WordPress has been a Godsend for people who are looking to set up a website without having any previous experience in the field. Unfortunately, this does tend to lead to people unknowingly creating bloated, resource heavy websites which lead to web server issues and also sluggish website performance.
This page gives you a list of easy to follow tips that you can implement on your WordPress website to improve performance. Please do read through this guide in full and implement the recommended steps as it’ll lead to a much smoother website all round.
- Install and Configure WP Fastest Cache
- Implement Server-Side Compression
- Implement Browser Side Caching
- Use a Firewall & CDN
- Disable (or limit) Heartbeat
- Use Fewer Plugins!
- Use The Right Hosting Account
- Optimize Your Images
- Keep It Local
1. Install and configure WP Fastest Cache
Running a properly configured caching plugin on your website will improve the load time of your website since static HTML versions of your web pages will be created by WP Fastest Cache and served to your website visitors rather than having the pages dynamically created by the server on each visit.
There are other, more advanced, caching plugins out there but we recommend WP Fastest Cache for novice users due to the simplicity of the set up process.
To set up and configure WP Fastest Cache by following the steps below:
Install the plugin
Log into your WordPress admin area and click on Plugins > Add New and then search for “WP Fastest Cache”
Click on Install > Activate
Configure the plugin
You now need to configure the plugin to ensure it works correctly, so click on “WP Fastest Cache” down the left side of the page.
You can then set up the cache options on a single page. We recommend using the settings shown in the screenshot below but you are free to have a play around with the various settings until you find what works best for your website.
The only other tab you may wish to take a look at is the “CDN” tab if your website is running through Cloudflare. If your website is running through Cloudflare please click here and follow the instructions to make sure the cache plugin works in conjunction with Cloudflare.
2. Implement Server-side Compression
Note: If you enabled the “Gzip” option when configuring WP Fastest Cache then you can skip this step.
This is a simple step that you can take to have the server compress static files that are served from your website, compressing static files decreases their file size and results in quicker load speeds.
To activate this simply log into your cPanel and click on the “Website Optimization” icon and then click on “Enable”
3. Implement Browser Side Caching
Note: If you enabled the “Browser Cache” option when configuring WP Fastest Cache then you can skip this step.
Implementing browser side caching tells your website visitors web browser to cache certain files in its cache for a pre-set period of time rather than fetching them from the server on each visit. This is another simple thing you can implement to increase page load times.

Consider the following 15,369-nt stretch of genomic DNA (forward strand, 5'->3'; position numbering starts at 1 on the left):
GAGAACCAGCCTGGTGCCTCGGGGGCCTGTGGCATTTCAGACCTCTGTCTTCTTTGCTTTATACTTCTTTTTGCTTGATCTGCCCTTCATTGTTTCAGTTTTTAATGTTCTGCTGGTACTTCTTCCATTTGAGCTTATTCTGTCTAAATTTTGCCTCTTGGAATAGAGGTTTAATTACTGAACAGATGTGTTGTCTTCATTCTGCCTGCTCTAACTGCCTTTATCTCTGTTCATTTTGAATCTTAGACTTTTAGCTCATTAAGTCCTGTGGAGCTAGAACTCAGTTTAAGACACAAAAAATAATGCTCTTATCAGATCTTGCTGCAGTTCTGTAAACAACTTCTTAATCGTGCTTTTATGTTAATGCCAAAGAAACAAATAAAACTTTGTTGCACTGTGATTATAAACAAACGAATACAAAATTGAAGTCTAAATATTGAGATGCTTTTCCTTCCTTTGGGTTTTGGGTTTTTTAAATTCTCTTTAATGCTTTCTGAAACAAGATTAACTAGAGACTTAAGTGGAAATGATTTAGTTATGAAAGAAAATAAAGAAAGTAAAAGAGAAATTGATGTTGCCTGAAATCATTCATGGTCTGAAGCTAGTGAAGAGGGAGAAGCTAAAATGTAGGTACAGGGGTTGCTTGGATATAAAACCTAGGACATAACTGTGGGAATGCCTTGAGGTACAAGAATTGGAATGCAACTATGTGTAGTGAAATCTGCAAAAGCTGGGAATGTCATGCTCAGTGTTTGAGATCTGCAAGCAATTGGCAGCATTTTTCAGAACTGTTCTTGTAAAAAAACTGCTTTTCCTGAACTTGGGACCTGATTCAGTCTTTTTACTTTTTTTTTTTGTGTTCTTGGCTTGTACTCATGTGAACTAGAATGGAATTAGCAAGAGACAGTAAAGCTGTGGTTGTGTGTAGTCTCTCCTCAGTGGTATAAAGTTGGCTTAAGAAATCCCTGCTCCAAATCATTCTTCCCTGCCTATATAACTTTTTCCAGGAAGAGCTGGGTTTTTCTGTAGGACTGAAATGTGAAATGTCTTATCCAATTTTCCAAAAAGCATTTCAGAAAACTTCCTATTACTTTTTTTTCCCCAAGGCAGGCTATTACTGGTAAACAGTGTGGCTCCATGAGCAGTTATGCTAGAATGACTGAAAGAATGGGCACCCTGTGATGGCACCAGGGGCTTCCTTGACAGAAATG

To do this, you just need to open up your .htaccess file (it’ll be in the document root of your website) and add the following code to the top of it:
As you can see from the above code, it tells your visitors web browser to cache image files (.jpg, .jpeg, .gif and .png) for 1 year and CSS and HTML for 1 month. You can change any of these values as you see fit, but these tend to work fine for most sites.
4. Use a Firewall & CDN
We cover using a Firewall in the Security Tips section of this guide and whilst it’s one of the most important things you should implement as part of your Security Policy it also brings you some pretty huge performance benefits as well.
Clients that use the D9 Hosting Firewall typically see a 50% increase in page load speeds across their WordPress websites due to their built in global CDN network.
If you’ve already installed and activated the D9 Firewall as part of our Security tips then you can skip this section, but if not, follow the instructions below.
Step 1: Sign up for the D9 Hosting Firewall & Content Delivery Network (CDN) Service.
Step 2: D9 Hosting will then set up the service for you and route all of your website traffic through the firewall. If you would prefer to configure the firewall yourself then you can simply change your nameservers or your A record to point to the firewall.
All traffic will then be routed through the firewall before it hits your web server. This will filter out any DDOS attacks, hackers, spam, brute force attacks and other website nasties before they hit the server, ultimately leading to a much more stable and secure hosting experience for you.
5. Disable (or limit) Heartbeat
The WordPress Heartbeat creates a connection between your web browser and WordPress. It was primarily used to auto save posts and to log you out of the WordPress admin area after a period of inactvity but recently badly coded plugins have been taking advantage of the Heartbeat feature causing high load and slow performance.
To fix this we can use a plugin to either disable (recommended) or limit the Heartbeat process.
If you’ve already been following our Security Tips then you should have already implemented this, but if not, please click here to go to the Security Tips page and follow step 5.
If for some reason you would prefer not to use the Sucuri Security plugin to disable (or limit) Heartbeat then please follow the steps below to install an alternative Heartbeat Control plugin.